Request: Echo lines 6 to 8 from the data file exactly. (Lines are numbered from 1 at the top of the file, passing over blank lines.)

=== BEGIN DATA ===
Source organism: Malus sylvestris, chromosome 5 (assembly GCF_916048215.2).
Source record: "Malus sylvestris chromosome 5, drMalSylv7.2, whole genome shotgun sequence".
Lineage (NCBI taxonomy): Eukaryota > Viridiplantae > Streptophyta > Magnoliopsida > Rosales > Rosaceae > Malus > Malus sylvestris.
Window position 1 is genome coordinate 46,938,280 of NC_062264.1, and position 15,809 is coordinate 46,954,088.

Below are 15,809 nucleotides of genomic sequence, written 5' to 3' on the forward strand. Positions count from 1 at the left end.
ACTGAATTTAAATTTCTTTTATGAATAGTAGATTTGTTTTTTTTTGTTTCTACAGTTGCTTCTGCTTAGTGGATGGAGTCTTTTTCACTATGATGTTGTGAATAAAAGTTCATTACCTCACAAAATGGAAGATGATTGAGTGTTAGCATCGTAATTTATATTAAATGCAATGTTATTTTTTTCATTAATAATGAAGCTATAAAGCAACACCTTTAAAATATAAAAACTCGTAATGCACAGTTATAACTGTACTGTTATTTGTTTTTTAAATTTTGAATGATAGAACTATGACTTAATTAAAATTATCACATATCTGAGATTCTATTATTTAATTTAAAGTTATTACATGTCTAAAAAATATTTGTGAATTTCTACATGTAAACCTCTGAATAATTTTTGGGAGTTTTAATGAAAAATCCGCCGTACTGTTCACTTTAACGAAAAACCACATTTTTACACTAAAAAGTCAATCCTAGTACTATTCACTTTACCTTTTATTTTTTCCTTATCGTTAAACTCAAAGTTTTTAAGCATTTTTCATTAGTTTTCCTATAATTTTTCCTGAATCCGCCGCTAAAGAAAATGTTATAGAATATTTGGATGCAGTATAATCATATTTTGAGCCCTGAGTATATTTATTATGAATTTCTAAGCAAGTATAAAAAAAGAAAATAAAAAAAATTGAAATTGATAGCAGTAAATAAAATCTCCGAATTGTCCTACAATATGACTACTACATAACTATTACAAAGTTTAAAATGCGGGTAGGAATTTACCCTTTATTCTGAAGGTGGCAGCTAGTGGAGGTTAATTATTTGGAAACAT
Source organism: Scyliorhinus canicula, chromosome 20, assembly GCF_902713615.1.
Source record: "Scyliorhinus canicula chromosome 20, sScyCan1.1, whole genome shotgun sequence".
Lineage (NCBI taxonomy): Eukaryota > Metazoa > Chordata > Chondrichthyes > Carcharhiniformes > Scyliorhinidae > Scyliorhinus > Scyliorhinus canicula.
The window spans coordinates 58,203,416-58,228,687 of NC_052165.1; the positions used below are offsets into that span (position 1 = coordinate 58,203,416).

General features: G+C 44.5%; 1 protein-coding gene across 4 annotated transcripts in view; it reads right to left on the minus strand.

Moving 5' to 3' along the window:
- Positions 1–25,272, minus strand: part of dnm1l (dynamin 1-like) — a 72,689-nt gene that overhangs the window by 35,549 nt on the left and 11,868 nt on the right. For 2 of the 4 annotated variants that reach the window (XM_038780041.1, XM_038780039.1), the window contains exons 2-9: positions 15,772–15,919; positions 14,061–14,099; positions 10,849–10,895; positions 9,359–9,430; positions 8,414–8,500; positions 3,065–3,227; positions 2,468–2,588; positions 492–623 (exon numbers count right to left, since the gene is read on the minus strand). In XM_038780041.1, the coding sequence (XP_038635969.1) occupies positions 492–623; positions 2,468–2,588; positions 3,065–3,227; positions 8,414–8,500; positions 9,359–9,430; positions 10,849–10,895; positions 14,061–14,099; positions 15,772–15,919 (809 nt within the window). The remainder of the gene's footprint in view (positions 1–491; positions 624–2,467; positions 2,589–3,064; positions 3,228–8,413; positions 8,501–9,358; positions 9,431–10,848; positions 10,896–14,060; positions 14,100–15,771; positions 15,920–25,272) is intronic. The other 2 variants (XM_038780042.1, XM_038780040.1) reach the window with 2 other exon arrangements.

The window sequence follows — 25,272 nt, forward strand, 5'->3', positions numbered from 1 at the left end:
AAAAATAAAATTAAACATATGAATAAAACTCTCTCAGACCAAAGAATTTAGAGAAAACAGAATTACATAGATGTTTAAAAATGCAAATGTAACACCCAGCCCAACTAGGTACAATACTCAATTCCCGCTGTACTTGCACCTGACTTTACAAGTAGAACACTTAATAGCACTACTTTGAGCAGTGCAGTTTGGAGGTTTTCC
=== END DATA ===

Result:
ACTGAATTTAAATTTCTTTTATGAATAGTAGATTTGTTTTTTTTTGTTTCTACAGTTGCTTCTGCTTAGTGGATGGAGTCTTTTTCACTATGATGTTGTGAATAAAAGTTCATTACCTCACAAAATGGAAGATGATTGAGTGTTAGCATCGTAATTTATATTAAATGCAATGTTATTTTTTTCATTAATAATGAAGCTATAAAGCAACACCTTTAAAATATAAAAACTCGTAATGCACAGTTATAACTGTACTGTTATTTGTTTTTTAAATTTTGAATGATAGAACTATGACTTAATTAAAATTATCACATATCTGAGATTCTATTATTTAATTTAAAGTTATTACATGTCTAAAAAATATTTGTGAATTTCTACATGTAAACCTCTGAATAATTTTTGGGAGTTTTAATGAAAAATCCGCCGTACTGTTCACTTTAACGAAAAACCACATTTTTACACTAAAAAGTCAATCCTAGTACTATTCACTTTACCTTTTATTTTTTCCTTATCGTTAAACTCAAAGTTTTTAAGCATTTTTCATTAGTTTTCCTATAATTTTTCCTGAATCCGCCGCTAAAGAAAATGTTATAGAATATTTGGATGCAGTATAATCATATTTTGAGCCCTGAGTATATTTATTATGAATTTCTAAGCAAGTATAAAAAAAGAAAATAAAAAAAATTGAAATTGATAGCAGTAAATAAAATCTCCGAATTGTCCTACAATATGACTACTACATAACTATTACAAAGTTTAAAATGCGGGTAGGAATTTACCCTTTATTCTGAAGGTGGCAGCTAGTGGAGGTTAATTATTTGGAAACAT
Source organism: Scyliorhinus canicula, chromosome 20, assembly GCF_902713615.1.
Source record: "Scyliorhinus canicula chromosome 20, sScyCan1.1, whole genome shotgun sequence".